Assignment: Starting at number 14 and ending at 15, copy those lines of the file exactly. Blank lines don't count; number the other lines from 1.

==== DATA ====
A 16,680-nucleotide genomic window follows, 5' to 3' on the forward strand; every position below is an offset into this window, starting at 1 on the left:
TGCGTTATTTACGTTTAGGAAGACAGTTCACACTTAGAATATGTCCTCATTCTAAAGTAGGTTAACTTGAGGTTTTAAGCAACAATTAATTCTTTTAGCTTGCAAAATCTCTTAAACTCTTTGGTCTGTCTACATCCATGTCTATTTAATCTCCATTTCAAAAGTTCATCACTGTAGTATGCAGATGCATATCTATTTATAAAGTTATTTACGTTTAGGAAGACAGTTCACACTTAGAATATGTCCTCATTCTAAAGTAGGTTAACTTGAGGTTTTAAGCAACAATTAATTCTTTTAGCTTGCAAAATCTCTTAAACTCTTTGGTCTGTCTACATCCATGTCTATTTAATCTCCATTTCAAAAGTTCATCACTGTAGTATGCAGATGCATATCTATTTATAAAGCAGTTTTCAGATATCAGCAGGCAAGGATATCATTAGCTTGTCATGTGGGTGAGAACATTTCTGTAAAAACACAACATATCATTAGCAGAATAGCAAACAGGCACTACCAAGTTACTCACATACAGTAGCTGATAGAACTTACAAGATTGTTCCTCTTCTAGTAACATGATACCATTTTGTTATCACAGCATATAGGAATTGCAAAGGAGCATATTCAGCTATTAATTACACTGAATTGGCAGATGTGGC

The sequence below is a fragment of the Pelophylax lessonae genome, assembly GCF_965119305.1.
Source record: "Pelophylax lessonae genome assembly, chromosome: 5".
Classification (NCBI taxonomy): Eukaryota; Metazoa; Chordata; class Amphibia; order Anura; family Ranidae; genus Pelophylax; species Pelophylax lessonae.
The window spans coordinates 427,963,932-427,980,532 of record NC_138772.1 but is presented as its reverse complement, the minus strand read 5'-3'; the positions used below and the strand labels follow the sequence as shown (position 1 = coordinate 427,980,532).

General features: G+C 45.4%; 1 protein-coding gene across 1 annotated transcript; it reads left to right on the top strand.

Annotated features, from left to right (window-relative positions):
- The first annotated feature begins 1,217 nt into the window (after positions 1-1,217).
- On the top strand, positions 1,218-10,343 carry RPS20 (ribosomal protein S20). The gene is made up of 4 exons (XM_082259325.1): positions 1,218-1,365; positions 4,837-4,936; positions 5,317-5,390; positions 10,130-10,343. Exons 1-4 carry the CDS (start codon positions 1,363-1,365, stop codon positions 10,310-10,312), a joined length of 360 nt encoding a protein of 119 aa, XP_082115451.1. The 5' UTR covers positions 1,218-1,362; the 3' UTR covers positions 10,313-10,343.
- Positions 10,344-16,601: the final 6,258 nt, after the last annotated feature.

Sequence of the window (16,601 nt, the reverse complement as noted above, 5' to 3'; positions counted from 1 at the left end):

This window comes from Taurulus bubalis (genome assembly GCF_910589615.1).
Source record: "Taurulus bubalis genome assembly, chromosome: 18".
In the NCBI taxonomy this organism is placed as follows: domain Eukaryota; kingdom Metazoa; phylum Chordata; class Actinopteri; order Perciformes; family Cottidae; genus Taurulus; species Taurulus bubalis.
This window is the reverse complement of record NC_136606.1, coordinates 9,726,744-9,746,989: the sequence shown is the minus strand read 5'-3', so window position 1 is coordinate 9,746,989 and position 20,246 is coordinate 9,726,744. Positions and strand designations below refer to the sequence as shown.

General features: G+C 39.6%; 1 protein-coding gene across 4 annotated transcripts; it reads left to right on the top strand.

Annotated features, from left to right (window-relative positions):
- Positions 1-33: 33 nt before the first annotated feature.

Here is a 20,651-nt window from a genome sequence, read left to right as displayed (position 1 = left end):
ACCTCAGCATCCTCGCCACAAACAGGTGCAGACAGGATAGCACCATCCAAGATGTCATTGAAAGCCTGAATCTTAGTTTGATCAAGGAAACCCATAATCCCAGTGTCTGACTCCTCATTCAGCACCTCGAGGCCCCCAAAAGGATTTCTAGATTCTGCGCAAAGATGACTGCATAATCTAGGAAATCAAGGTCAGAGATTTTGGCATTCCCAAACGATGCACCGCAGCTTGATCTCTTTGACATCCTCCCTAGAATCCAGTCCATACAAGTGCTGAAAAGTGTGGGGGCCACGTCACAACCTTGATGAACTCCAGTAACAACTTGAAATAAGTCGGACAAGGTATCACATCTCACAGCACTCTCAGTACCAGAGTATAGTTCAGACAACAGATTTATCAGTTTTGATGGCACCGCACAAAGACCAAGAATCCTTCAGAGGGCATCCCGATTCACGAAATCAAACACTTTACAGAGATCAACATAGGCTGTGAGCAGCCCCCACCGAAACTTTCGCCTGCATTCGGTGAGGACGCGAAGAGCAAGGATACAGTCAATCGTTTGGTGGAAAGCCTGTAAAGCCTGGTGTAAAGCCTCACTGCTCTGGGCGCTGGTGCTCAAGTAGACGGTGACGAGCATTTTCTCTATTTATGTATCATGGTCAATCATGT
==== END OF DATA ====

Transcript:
Source record: "Taurulus bubalis genome assembly, chromosome: 18".
In the NCBI taxonomy this organism is placed as follows: domain Eukaryota; kingdom Metazoa; phylum Chordata; class Actinopteri; order Perciformes; family Cottidae; genus Taurulus; species Taurulus bubalis.